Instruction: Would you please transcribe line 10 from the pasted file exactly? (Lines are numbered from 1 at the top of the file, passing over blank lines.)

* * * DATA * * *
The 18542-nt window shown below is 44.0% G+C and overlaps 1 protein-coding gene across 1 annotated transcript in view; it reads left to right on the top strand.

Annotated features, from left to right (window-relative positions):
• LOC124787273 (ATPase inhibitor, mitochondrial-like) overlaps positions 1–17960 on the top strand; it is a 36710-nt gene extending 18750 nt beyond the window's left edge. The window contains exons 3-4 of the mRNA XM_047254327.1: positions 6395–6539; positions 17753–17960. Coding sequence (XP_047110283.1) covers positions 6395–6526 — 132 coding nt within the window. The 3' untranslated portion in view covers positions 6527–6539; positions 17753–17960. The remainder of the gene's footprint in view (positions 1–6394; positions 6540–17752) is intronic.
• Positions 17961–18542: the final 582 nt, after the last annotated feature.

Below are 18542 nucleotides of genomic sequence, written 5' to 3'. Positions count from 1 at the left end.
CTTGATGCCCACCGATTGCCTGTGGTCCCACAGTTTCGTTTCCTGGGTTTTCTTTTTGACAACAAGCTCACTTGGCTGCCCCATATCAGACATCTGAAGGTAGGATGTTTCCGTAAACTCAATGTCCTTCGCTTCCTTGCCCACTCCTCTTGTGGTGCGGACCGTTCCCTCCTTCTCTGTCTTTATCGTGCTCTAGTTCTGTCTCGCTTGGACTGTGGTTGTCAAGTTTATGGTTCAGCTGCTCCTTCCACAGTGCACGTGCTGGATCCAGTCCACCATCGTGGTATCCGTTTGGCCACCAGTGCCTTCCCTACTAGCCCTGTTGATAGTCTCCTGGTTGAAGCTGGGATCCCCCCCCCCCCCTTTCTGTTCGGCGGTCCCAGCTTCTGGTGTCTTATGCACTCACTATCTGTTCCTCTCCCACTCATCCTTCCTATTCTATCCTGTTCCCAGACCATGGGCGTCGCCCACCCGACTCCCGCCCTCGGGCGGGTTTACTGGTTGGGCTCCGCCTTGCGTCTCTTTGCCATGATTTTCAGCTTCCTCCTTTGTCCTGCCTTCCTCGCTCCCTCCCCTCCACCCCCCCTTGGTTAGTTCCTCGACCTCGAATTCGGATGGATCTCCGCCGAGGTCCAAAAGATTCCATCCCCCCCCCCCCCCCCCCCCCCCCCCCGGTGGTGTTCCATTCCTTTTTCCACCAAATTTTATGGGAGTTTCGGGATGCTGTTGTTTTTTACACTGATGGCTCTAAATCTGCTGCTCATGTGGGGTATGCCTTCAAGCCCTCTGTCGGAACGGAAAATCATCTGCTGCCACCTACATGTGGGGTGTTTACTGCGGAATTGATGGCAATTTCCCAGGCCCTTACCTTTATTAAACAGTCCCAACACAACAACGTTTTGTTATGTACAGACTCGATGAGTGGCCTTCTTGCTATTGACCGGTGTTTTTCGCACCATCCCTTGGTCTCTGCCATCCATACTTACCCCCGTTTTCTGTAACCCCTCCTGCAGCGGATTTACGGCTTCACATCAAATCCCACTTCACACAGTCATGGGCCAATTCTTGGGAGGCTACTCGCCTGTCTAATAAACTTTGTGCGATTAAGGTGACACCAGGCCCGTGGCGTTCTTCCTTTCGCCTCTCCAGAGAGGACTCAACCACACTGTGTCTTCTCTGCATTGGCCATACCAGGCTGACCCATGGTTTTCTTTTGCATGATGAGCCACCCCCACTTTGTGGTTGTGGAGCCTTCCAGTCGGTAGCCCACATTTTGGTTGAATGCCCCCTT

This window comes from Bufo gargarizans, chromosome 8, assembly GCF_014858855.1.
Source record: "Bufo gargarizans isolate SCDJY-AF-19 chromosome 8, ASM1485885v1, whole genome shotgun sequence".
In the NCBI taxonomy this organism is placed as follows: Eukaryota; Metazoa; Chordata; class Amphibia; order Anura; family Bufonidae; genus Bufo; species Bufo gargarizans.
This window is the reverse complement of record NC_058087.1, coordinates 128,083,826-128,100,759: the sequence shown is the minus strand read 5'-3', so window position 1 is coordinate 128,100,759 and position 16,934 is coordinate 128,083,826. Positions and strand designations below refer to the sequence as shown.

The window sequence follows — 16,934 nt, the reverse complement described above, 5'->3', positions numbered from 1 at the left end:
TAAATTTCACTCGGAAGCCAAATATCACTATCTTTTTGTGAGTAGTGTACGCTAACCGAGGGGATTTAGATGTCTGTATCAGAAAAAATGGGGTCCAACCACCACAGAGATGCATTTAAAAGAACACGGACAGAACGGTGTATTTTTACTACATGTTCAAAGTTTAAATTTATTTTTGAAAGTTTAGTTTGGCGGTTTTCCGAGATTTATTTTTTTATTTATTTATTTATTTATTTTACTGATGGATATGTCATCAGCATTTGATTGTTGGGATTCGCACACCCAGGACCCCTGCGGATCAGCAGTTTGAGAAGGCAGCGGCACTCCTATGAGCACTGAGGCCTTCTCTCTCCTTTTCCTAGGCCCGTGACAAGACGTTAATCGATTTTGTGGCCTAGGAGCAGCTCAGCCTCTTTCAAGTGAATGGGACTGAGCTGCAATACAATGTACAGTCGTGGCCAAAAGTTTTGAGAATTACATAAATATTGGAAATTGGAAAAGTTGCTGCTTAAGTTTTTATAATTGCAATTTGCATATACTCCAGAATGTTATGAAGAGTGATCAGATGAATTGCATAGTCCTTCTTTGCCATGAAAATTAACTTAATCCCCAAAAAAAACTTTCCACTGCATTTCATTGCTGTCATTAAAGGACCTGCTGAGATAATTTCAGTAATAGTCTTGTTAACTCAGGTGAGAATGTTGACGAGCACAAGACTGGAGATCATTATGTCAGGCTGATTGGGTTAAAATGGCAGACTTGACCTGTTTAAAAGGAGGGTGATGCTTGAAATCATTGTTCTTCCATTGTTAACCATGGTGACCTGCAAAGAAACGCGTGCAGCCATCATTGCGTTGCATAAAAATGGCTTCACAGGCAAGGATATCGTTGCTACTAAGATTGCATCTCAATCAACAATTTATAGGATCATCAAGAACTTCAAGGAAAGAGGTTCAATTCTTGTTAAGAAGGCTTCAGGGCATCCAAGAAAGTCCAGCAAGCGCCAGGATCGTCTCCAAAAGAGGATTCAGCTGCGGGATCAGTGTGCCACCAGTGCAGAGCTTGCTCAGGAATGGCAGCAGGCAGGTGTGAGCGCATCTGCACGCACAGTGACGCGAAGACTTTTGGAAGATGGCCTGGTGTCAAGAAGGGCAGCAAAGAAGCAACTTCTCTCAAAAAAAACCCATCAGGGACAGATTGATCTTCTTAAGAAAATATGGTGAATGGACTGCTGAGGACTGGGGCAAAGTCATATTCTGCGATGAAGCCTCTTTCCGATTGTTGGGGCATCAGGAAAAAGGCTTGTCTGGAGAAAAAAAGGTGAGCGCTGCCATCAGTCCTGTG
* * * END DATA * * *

This window is the reverse complement of record NC_058087.1, coordinates 128,083,826-128,100,759: the sequence shown is the minus strand read 5'-3', so window position 1 is coordinate 128,100,759 and position 16,934 is coordinate 128,083,826. Positions and strand designations below refer to the sequence as shown.